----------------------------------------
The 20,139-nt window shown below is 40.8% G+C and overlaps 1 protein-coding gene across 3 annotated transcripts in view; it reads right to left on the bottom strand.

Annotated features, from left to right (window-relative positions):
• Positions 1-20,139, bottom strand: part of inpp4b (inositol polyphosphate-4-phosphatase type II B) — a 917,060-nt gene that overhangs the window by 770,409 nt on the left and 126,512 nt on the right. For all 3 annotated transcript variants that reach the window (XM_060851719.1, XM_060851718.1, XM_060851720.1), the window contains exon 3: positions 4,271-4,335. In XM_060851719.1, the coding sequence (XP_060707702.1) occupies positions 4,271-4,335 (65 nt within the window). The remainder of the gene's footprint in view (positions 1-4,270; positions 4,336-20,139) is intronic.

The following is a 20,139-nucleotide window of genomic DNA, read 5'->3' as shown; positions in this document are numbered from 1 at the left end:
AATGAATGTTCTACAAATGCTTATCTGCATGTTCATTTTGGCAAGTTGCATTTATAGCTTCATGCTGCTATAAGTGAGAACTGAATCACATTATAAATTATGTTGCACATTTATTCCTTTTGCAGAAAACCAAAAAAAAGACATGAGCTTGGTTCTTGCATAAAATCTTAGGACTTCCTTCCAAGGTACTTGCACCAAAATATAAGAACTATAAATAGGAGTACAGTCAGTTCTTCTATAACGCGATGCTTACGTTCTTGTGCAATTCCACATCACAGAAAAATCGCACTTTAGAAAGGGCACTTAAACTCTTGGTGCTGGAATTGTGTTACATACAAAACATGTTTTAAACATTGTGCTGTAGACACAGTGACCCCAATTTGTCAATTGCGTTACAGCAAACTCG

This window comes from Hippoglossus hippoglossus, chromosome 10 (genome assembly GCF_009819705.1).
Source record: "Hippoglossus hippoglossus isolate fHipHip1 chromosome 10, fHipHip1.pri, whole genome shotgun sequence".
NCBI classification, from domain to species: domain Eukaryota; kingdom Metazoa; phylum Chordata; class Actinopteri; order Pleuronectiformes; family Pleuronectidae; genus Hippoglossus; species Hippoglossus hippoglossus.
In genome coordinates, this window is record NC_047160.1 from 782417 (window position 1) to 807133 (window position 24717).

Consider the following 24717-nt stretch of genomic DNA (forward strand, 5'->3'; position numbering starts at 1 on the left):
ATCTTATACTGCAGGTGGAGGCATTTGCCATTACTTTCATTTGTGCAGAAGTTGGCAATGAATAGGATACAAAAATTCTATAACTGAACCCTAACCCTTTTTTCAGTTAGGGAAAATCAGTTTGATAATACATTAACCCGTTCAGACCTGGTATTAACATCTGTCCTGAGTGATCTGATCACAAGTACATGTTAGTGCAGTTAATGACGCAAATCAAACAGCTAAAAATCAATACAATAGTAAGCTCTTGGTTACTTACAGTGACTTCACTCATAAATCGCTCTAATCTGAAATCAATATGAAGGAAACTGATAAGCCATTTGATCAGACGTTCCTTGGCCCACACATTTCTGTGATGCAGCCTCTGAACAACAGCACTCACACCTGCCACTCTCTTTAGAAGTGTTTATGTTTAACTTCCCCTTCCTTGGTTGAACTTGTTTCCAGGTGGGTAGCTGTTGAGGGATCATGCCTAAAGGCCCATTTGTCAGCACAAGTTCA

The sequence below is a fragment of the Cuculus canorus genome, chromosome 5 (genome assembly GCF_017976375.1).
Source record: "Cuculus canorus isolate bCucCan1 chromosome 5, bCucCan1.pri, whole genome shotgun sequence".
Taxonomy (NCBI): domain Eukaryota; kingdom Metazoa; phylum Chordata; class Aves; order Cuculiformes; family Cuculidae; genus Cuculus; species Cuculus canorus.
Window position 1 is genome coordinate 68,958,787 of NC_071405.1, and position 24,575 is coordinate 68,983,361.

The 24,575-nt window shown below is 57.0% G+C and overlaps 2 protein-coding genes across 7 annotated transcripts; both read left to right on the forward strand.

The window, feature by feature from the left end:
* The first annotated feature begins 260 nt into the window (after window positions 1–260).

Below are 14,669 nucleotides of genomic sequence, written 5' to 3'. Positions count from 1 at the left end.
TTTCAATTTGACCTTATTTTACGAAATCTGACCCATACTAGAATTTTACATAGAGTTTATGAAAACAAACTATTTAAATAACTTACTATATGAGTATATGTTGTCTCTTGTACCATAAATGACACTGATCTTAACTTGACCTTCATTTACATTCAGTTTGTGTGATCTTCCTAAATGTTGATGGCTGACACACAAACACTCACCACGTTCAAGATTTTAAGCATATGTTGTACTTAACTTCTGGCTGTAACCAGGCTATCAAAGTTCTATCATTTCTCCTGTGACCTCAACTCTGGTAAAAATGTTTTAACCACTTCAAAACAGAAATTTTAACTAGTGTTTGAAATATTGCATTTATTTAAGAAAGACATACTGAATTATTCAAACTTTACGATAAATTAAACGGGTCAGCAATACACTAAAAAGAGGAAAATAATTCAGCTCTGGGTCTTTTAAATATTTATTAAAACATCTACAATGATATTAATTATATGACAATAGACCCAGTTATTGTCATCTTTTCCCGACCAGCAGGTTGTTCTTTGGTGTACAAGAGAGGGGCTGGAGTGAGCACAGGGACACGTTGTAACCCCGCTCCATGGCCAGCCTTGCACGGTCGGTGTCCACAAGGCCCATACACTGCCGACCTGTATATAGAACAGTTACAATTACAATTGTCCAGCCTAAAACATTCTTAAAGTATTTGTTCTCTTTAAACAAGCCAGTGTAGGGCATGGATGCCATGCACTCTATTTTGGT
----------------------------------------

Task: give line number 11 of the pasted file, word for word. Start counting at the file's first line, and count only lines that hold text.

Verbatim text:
ATCTTATACTGCAGGTGGAGGCATTTGCCATTACTTTCATTTGTGCAGAAGTTGGCAATGAATAGGATACAAAAATTCTATAACTGAACCCTAACCCTTTTTTCAGTTAGGGAAAATCAGTTTGATAATACATTAACCCGTTCAGACCTGGTATTAACATCTGTCCTGAGTGATCTGATCACAAGTACATGTTAGTGCAGTTAATGACGCAAATCAAACAGCTAAAAATCAATACAATAGTAAGCTCTTGGTTACTTACAGTGACTTCACTCATAAATCGCTCTAATCTGAAATCAATATGAAGGAAACTGATAAGCCATTTGATCAGACGTTCCTTGGCCCACACATTTCTGTGATGCAGCCTCTGAACAACAGCACTCACACCTGCCACTCTCTTTAGAAGTGTTTATGTTTAACTTCCCCTTCCTTGGTTGAACTTGTTTCCAGGTGGGTAGCTGTTGAGGGATCATGCCTAAAGGCCCATTTGTCAGCACAAGTTCA